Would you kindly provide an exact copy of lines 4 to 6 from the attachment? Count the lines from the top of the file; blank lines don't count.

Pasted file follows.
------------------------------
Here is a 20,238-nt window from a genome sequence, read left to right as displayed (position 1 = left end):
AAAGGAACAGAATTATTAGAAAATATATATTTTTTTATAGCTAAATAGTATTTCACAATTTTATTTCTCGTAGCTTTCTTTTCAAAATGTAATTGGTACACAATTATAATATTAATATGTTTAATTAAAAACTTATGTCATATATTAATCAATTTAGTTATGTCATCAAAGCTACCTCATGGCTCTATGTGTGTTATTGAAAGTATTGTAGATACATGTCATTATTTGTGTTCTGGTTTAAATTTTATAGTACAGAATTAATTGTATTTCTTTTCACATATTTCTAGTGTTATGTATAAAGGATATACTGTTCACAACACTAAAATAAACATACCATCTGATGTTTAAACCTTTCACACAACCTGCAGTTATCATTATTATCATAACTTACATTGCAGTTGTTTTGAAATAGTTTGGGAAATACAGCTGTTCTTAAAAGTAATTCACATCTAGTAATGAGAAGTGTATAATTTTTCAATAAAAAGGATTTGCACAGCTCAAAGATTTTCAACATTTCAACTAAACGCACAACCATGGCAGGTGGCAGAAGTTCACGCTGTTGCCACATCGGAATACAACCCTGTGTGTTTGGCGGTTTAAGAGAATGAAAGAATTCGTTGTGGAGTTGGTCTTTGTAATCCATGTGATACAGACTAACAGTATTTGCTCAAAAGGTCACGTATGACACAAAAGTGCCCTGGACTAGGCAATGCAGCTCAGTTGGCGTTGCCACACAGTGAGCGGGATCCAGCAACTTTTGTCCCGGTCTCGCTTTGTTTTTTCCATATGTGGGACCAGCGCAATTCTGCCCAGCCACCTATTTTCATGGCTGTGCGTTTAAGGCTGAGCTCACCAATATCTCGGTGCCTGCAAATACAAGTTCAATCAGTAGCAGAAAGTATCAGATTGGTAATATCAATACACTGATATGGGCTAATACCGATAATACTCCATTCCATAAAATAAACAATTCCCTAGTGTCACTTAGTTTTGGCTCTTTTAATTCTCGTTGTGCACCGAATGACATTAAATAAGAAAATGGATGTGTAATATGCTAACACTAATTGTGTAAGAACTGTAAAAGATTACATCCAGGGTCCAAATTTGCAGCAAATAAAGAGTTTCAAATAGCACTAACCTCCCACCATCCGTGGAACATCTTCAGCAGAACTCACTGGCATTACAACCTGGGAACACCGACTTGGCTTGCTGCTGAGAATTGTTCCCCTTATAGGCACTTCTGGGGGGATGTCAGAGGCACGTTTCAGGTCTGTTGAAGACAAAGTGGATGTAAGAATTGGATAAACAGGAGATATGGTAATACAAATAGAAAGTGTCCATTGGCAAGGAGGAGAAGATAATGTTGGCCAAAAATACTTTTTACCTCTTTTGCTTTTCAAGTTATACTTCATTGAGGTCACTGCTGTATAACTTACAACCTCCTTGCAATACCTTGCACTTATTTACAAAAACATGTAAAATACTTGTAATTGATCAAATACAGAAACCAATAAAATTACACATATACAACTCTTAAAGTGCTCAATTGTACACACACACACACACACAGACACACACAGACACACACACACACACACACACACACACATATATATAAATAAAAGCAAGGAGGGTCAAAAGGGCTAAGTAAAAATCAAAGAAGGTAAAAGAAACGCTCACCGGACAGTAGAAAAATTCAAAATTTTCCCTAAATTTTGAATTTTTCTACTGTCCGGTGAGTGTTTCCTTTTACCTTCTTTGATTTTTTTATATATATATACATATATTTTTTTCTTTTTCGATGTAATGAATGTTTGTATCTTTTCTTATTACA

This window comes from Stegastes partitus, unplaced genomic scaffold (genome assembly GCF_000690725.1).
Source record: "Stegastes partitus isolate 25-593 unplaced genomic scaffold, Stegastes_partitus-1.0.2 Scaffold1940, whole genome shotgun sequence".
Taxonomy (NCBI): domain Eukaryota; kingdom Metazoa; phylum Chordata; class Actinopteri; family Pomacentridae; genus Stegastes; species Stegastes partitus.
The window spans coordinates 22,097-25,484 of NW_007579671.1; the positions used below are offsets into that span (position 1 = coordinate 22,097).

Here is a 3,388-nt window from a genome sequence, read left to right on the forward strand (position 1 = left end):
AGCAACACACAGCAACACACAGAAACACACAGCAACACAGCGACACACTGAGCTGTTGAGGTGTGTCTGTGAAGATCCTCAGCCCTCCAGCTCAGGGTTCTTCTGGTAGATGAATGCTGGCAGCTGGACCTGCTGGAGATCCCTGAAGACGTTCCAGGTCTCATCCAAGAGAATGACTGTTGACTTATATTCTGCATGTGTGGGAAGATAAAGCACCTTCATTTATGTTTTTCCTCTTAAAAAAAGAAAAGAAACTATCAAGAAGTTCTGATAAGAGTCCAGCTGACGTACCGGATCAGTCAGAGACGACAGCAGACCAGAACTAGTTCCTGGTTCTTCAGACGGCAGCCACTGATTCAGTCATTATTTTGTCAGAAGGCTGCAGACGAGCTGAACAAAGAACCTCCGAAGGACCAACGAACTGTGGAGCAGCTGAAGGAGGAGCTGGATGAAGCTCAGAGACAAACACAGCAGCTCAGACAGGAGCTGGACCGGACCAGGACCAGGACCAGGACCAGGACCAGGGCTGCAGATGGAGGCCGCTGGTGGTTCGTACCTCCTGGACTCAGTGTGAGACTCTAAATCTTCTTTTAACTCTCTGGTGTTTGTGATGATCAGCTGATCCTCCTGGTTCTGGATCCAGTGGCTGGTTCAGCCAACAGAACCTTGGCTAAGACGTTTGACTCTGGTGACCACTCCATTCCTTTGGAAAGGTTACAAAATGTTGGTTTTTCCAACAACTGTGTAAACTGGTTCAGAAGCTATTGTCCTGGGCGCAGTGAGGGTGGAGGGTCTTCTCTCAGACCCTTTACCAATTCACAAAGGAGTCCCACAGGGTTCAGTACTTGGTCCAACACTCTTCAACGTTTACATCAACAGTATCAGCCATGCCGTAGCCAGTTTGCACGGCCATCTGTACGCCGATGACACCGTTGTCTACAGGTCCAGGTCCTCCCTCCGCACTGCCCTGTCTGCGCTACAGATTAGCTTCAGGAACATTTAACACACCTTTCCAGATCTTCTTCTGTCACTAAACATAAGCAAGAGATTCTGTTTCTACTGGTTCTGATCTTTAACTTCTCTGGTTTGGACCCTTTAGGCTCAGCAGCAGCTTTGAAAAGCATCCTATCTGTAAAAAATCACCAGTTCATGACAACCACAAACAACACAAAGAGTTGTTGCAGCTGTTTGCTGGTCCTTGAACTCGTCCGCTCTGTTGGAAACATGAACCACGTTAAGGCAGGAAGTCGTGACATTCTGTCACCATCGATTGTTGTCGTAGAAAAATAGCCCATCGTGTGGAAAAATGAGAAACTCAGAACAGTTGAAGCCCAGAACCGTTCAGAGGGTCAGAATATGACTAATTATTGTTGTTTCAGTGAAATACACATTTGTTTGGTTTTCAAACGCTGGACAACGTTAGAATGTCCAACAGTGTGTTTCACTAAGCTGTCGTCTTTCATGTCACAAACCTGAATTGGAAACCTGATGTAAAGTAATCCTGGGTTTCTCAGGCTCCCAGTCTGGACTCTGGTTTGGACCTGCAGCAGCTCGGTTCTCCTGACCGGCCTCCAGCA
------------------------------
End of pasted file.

Source record: "Stegastes partitus isolate 25-593 unplaced genomic scaffold, Stegastes_partitus-1.0.2 Scaffold1940, whole genome shotgun sequence".
Taxonomy (NCBI): domain Eukaryota; kingdom Metazoa; phylum Chordata; class Actinopteri; family Pomacentridae; genus Stegastes; species Stegastes partitus.
The window spans coordinates 22,097-25,484 of NW_007579671.1; the positions used below are offsets into that span (position 1 = coordinate 22,097).